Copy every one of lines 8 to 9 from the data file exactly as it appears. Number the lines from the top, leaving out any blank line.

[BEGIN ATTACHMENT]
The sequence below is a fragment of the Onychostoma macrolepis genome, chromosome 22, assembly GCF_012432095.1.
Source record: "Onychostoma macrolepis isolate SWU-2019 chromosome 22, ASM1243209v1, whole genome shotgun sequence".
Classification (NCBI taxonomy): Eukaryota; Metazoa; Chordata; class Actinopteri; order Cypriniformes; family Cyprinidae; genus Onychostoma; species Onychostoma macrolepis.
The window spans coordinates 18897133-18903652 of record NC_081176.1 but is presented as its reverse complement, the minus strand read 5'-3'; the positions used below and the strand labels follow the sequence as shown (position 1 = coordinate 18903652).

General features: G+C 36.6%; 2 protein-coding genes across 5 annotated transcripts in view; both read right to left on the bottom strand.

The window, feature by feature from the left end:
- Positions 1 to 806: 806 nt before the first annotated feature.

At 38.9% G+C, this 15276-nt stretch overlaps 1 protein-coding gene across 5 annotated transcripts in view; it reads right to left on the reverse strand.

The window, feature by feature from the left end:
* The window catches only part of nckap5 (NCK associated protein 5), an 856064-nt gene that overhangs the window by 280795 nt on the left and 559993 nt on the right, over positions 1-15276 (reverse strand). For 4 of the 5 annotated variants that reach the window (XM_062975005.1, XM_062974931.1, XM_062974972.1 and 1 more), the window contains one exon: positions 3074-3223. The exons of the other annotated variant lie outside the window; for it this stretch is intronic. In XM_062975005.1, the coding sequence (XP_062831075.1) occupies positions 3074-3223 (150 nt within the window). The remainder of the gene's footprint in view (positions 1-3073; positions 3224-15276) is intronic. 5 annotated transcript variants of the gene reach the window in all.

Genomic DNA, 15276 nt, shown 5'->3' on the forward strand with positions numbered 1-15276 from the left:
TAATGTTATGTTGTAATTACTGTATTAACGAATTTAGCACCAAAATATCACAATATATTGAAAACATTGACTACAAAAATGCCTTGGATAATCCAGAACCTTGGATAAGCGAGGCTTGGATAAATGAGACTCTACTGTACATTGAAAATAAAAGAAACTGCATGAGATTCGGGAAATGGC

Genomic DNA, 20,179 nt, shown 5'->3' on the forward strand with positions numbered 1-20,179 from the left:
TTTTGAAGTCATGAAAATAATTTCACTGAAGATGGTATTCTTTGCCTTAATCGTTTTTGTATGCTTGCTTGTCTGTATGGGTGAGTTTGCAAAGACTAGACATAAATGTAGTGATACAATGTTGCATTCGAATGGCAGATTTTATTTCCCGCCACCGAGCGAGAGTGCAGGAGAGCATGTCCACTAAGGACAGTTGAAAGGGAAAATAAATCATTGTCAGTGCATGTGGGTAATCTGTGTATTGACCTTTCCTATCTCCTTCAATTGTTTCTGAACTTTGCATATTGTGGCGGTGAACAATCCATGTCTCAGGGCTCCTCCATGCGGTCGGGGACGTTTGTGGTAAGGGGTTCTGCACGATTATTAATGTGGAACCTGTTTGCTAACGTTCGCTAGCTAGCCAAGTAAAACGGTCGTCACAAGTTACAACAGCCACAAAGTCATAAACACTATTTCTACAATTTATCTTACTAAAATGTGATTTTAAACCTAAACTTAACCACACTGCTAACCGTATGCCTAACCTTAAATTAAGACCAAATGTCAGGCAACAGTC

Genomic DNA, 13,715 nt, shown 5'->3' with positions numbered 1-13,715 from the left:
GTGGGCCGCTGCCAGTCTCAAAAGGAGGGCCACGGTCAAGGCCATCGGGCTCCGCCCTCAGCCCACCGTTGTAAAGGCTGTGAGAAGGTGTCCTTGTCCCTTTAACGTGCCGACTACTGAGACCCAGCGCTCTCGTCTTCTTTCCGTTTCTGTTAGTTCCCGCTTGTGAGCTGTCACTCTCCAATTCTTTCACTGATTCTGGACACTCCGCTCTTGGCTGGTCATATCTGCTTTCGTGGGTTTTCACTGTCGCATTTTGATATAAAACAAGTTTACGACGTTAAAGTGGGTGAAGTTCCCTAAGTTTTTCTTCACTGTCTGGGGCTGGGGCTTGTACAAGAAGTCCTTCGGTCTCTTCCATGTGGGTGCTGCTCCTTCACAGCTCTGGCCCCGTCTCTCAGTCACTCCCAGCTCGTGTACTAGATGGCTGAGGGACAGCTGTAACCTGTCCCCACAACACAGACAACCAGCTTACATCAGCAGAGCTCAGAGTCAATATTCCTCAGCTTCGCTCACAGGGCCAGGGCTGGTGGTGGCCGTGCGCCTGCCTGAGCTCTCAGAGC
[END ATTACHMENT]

At 38.9% G+C, this 15276-nt stretch overlaps 1 protein-coding gene across 5 annotated transcripts in view; it reads right to left on the reverse strand.

The window, feature by feature from the left end: